Over the years, journalists and tech geeks have learned to turn an avid ear whenever Mark Schubin rises to ask a question. At the trade shows, his target usually includes those in upper management of Sony, Panasonic, and any number of other manufacturers of video gear who, licking their lips in nervous anticipation, have learned to respect questions from this bearded, Hawaiian panted and sandal-shod savant–for those innocent sounding queries often puncture their carefully crafted marketing messages. Schubin, we have all learned, knows the history, physics, and engineering behind most video devices—and audio, cinema, and who knows what else–better than most anyone you can find who talks about this stuff for a living.
So even though today’s presentation The Fandom of the Opera began at the unnecessarily early hour of 7:30am, I was there at the Samsung showroom in the Time Warner Center on time, and eager to hear the scheduled talk. Bill Sobel, of SobelMedia, produced.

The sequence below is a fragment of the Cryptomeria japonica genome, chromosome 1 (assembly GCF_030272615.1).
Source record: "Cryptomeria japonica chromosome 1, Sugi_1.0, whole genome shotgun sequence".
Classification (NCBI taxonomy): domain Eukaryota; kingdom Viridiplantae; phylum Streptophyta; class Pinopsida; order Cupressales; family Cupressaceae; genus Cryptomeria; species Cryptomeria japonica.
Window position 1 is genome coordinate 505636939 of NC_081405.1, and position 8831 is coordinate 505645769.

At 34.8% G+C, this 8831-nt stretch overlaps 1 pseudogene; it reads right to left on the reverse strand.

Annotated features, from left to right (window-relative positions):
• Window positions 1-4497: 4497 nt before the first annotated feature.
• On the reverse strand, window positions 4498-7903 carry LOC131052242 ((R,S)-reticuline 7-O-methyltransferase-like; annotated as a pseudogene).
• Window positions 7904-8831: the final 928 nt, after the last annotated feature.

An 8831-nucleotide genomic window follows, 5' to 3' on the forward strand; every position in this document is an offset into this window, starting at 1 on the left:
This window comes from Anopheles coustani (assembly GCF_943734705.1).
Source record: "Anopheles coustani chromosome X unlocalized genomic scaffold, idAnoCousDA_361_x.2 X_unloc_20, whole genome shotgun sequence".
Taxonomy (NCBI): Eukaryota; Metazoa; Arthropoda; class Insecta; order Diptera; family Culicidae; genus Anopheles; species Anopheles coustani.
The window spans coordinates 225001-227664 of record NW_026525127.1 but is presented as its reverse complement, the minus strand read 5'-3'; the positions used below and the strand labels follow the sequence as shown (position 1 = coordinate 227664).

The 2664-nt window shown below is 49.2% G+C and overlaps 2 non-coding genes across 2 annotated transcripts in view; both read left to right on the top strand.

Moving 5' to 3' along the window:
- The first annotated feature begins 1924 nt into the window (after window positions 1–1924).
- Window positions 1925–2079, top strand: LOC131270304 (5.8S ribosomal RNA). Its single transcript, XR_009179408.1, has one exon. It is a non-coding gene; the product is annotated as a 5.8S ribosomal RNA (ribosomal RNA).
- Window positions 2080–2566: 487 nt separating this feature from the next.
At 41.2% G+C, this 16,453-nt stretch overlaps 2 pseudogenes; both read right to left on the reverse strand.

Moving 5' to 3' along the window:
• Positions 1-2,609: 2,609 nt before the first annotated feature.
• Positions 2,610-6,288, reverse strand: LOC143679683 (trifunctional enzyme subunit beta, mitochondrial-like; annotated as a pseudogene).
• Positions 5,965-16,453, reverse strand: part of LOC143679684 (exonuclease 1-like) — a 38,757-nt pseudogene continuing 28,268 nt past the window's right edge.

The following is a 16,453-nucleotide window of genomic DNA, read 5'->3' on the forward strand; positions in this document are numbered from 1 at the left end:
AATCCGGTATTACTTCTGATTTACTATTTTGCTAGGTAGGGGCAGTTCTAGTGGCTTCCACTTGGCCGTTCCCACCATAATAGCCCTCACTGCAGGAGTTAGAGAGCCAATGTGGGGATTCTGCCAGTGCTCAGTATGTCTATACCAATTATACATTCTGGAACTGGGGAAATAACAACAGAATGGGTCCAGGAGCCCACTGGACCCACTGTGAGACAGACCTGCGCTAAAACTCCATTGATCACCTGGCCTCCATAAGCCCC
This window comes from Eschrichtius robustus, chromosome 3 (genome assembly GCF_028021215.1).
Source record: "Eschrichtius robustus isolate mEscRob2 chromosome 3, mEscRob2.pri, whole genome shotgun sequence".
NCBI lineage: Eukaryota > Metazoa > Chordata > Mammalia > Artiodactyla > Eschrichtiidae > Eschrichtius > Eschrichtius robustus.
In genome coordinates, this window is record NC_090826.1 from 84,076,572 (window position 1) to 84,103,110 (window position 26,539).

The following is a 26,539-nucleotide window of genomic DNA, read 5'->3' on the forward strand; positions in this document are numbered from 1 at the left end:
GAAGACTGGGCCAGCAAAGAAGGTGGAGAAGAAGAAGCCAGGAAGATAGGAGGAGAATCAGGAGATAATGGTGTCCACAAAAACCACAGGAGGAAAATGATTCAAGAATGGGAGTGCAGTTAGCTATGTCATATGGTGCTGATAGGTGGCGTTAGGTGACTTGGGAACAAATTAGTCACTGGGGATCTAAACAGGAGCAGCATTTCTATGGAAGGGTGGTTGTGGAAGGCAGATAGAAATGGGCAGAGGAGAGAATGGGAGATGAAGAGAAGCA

Schubin, a multiple-Emmy-winning SMPTE Fellow, is the engineer-in-charge of the Met Opera’s media department; he’s the techie behind their now wildly successful The Met: Live in HD broadcasts. But as usual, his slide show and talk wasn’t some dry droning of facts about the history of media technology, but dense with odd bits of knowledge gleaned from his extensive research. Did you know that the first opera sync sound movies were shown in 1900, some 27 years before the first such accredited movie, The Jazz Singer? Or that an 1886 patent was granted for the use of animated movies for background projections during opera performances, even as Edison and W.K.L. Dickson were working on their first camera system?
These and a barrage of other intriguing facts and insights are available from Schubin’s website, Schubin Café. While you don’t get the benefit of his witty comments, at his site you should still be able to find a download of the extensive PDF of the lecture. Check out the other downloads, and the daily blogs, too; you’ll always find intriguing, fun to read, tech insights.